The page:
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GAPS apologizes to family of child left on bus

GAPS apologizes to family of child left on bus

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Greater Albany Public Schools has publicly apologized to a parent after her son, who has autism, was left on a bus Tuesday instead of being taken to school.

District officials said the driver, who has been with Albany since August 2008, has been put on paid administrative leave pending an investigation.

“Drivers are required, at the end of their route, to walk to the back of the bus and look for students still on the bus or anything else amiss,” said Jim Haggart, administrative assistant to the superintendent. “This driver did not follow that requirement that day.”

Ashlee Ellefson of Albany posted her story on Facebook and confirmed the Tuesday morning situation via email with the Democrat-Herald.

Ellefson said her son, Lyfe Ellefson-Hamar, 9, gets on the bus at 8:27 a.m. to ride to Timber Ridge School. She said she buckled Lyfe into his seat, the second from the front, on the special-needs bus that morning.

At 9:58, she said, she received a call from Timber Ridge, which she couldn’t immediately pick up. She received a second call at 10:05 and called back immediately, only to learn Lyfe was not at school.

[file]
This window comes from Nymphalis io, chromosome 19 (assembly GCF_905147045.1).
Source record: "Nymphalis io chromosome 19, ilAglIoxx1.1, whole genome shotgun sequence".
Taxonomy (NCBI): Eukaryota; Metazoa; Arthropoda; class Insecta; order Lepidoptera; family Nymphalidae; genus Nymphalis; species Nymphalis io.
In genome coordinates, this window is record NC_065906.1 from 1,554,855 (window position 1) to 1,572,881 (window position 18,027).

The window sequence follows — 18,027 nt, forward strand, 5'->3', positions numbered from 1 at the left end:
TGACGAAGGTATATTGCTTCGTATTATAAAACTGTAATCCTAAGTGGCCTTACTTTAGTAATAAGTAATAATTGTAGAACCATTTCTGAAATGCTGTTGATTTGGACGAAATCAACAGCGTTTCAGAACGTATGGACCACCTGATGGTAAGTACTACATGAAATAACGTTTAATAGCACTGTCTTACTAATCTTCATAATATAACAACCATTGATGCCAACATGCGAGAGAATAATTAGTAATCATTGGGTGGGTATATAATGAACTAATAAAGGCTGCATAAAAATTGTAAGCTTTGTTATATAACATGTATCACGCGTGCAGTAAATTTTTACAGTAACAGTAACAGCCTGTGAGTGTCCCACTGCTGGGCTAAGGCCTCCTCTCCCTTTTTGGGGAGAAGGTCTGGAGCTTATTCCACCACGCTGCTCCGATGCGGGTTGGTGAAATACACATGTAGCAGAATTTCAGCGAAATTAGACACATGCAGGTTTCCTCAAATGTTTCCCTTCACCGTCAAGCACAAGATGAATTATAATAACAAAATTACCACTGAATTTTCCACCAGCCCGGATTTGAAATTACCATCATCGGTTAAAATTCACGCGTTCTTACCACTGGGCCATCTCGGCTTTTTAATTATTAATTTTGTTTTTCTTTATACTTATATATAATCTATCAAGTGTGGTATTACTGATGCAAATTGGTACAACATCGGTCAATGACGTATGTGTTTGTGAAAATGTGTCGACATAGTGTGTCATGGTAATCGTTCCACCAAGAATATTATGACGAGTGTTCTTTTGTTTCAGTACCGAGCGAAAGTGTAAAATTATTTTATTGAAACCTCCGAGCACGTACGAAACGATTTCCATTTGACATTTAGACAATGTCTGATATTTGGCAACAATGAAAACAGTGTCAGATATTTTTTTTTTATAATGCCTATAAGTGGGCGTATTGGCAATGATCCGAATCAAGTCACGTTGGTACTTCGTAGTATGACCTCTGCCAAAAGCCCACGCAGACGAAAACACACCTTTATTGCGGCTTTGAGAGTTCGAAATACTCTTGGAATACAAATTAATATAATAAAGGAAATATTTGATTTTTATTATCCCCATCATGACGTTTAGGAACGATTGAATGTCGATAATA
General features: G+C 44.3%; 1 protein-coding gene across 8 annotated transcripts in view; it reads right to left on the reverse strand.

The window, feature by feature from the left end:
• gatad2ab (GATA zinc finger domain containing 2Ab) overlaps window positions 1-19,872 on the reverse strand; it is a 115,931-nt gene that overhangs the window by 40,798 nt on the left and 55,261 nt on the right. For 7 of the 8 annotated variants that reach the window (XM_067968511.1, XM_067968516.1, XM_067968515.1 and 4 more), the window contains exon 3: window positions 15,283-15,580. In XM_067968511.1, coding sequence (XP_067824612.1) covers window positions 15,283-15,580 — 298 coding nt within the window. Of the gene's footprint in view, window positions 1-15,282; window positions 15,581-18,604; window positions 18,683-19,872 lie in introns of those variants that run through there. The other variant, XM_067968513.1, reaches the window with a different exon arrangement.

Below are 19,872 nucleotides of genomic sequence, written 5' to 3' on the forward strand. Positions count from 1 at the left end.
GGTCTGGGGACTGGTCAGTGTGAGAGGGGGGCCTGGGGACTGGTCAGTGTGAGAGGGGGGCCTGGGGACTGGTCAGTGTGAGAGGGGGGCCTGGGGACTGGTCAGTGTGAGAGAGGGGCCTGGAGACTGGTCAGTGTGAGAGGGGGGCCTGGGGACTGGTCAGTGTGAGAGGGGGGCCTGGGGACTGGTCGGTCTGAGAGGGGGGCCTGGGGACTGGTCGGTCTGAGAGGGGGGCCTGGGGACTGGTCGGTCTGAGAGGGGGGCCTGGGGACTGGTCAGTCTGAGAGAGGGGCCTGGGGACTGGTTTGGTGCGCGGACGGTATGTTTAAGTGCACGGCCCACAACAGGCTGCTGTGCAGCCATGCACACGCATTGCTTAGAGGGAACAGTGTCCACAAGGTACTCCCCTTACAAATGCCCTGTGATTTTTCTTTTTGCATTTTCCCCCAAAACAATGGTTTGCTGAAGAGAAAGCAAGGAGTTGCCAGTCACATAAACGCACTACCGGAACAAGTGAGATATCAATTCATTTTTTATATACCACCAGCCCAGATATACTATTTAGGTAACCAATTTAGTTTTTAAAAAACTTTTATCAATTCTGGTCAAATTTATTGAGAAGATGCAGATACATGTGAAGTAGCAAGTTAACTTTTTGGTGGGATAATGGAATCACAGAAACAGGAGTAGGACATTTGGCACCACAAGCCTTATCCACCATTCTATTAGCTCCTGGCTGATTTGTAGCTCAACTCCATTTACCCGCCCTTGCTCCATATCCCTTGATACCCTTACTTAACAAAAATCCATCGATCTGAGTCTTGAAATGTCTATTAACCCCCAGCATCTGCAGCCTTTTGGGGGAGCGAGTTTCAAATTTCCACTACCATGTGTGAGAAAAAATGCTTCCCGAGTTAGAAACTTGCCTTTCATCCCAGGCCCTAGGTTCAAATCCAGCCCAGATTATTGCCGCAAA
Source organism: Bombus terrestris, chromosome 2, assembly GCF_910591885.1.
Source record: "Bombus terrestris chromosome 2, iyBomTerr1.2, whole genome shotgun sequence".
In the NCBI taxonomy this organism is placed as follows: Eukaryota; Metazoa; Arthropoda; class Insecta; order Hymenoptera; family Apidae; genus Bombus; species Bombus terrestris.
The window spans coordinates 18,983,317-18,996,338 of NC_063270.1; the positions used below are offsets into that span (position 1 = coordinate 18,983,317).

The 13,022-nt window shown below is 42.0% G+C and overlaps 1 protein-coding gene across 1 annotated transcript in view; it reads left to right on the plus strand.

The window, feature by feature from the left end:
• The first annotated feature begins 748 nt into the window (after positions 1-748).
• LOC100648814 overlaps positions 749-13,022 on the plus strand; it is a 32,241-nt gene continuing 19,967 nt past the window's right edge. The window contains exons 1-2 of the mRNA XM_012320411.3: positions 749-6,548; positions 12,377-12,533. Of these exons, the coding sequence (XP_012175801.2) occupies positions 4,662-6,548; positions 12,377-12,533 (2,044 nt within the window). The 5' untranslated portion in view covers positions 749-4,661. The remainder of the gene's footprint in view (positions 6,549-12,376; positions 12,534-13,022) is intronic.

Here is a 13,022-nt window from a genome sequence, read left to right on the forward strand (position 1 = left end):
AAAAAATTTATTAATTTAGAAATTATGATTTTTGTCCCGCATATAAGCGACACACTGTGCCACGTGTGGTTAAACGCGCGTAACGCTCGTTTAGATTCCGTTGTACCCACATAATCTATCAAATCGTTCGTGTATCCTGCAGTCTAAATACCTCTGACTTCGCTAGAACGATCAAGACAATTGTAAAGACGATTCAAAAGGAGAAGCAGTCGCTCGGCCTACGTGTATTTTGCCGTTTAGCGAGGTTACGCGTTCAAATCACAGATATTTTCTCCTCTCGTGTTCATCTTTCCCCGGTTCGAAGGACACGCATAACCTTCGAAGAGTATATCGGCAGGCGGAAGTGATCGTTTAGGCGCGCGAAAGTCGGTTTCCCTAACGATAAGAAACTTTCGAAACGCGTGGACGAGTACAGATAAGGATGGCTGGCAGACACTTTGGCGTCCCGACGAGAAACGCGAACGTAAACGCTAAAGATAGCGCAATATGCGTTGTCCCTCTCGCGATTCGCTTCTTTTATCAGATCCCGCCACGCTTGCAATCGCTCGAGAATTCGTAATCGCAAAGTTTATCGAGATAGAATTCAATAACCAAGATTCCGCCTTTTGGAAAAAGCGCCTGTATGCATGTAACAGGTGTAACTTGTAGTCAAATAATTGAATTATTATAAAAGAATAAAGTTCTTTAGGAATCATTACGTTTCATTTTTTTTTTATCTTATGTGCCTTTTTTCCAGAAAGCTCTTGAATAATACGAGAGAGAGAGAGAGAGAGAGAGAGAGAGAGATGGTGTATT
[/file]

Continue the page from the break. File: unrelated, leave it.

“I say, what do you mean, I put him on the bus at 8:27 this morning, what do you mean, do you not have him?” Ellefson recalled in her post.

School officials said they were checking with the transportation department, and Ellefson asked Lyfe’s father, Jeff Hamar, to call the bus garage himself. Fifteen minutes later, Ellefson said, transportation officials said Lyfe had been found, still buckled in his seat in the bus, which was parked in the district's bus garage.

Ellefson said she called police on the way to pick Lyfe up.

“It’s terrible because we trust these people with our children and they act like it is cargo,” she said. “It’s outraging that this goes on.”

Haggart said Lyfe has been a Timber Ridge student since Dec. 3 and has been a passenger on the same bus, with the same driver, during that time.

He and Superintendent Maria Delapoer apologized on behalf of the district.

“It is the school district’s responsibility to get it right every day for every student, and we did not properly care for this student that day. I am sorry this happened,” Haggart said.

Said Delapoer: “We will do everything we can to make sure it doesn’t happen again so that our students are safe and supervised while in our care.”

Jennifer Moody is the education reporter for the Democrat-Herald. She can be reached at 541-812-6113 or


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